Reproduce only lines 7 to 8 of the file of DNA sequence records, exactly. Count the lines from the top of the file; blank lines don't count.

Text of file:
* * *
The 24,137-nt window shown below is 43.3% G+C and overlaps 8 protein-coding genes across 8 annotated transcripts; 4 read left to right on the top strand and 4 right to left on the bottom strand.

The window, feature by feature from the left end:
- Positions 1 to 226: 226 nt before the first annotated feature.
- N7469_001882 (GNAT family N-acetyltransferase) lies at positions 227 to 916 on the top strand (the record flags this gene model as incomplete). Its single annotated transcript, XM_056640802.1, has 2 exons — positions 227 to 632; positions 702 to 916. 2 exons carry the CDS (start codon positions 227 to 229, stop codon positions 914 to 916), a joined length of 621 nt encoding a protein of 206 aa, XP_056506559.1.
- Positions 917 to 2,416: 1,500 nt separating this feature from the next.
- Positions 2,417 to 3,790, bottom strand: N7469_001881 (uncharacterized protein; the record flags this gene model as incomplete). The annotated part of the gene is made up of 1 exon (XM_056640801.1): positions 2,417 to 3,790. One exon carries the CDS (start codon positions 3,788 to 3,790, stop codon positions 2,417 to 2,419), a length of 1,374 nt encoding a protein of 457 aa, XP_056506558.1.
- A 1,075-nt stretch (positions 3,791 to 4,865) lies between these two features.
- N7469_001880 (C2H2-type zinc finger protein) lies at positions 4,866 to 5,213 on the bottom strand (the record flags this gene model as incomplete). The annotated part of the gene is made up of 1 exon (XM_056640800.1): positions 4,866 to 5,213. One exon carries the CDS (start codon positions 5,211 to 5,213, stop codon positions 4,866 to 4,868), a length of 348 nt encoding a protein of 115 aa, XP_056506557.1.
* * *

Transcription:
- A 1,075-nt stretch (positions 3,791 to 4,865) lies between these two features.
- N7469_001880 (C2H2-type zinc finger protein) lies at positions 4,866 to 5,213 on the bottom strand (the record flags this gene model as incomplete). The annotated part of the gene is made up of 1 exon (XM_056640800.1): positions 4,866 to 5,213. One exon carries the CDS (start codon positions 5,211 to 5,213, stop codon positions 4,866 to 4,868), a length of 348 nt encoding a protein of 115 aa, XP_056506557.1.